I’m in favour of awareness because of the hope it brings, but I start with an often-asked question:
‘Are we the result of nature or nurture?’
The answer, of course, is that it is not either/or.
There will be some predispositions from your genetic formation, most particularly physical. Two parents over six foot will tend to have tall children.
(Clearly mine weren’t.)
But no gene has ever been shown to carry an emotion or feeling from one generation to the next.
A parent recently told their child, ‘Depression runs in the family. Just take the medication.’
But this is a myth for which there is no scientific evidence. There is no evidence for depression running in the family through our genes – only through the quality of the nurture offered.
What’s more truthful is that parenting models are often passed down through families. But this is behaviour, not genes.
From our earliest formation in the womb, through to our early years, our brain is responding to external stimuli, to external behaviours, for good or for ill.
The neuro-scientist Doug Watts calls them the ‘unrememberable but unforgettable years’. We can’t usually access them through memory. But they live still in our bodies, unforgotten in the hard-wiring of our brain.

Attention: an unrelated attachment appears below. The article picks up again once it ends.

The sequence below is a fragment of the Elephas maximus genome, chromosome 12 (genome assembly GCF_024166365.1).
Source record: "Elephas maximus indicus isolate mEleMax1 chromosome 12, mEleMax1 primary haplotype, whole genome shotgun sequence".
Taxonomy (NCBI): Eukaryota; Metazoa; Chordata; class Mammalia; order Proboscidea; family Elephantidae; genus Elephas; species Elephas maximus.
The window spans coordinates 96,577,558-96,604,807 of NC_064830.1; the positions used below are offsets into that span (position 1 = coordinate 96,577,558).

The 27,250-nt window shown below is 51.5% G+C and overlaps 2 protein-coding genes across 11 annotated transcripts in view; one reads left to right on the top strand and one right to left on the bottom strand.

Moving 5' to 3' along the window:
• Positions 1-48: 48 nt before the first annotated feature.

So in relation to our feelings, we are not a product of history, but a present adventure.
And as we grow, the plasticity of the brain, now a well-established truth, means that even our childhood experiences are not the end of the story.
These experiences are powerful and life-shaping. We will not change everything; and some will struggle more than others. The degree of damage in humans varies.
But neither our genes nor the early hard-wiring of the brain need be a prison.
The plasticity of the brain, the evidence for neuro-genesis, ensures we are not machines in the traditional sense; not a clock set to tick in some pre-determined manner until we stop ticking.
Our brain is open to adjustment, to response and to change. Old hard-wiring can be mended; new neural pathways made, fresh tracks made through the forest.
As I say, we are an adventure.
This is challenging, of course. It asks a response from us. We cannot comfortably hide behind determinism or the failings of others.
But more than challenging, it is hopeful. There are things we can do. Life can be better. It won’t be perfect, but it can be better – our decisions, our habits and our mind sets.
And awareness is the start: to live in our bodies with more awareness of our responses is helpful, and often life-changing.
We notice not only the decisions we take, but also our reasons for taking them, which often reveals unacknowledged and now inappropriate fears.
These repeated decisions form our habits; and our habits, through the brain’s plasticity, shape the mind set we bring to the world.
If we are to be kind to ourselves and the world, we best be aware of these things.
Would you like to be more mindful, more resilient, more emotionally attuned?
Would you like to be less self-punishing, less full of shame, more free?
Would you like to live more happily in your own skin and therefore punish others less?
Then, in a way that is possible for you, seek the healing qualities of kind awareness.
Kind awareness shines a gentle light on our inscape; and what we can see, we can begin to change.
‘The observer changes the observed.’
You are not a given…you are an adventure.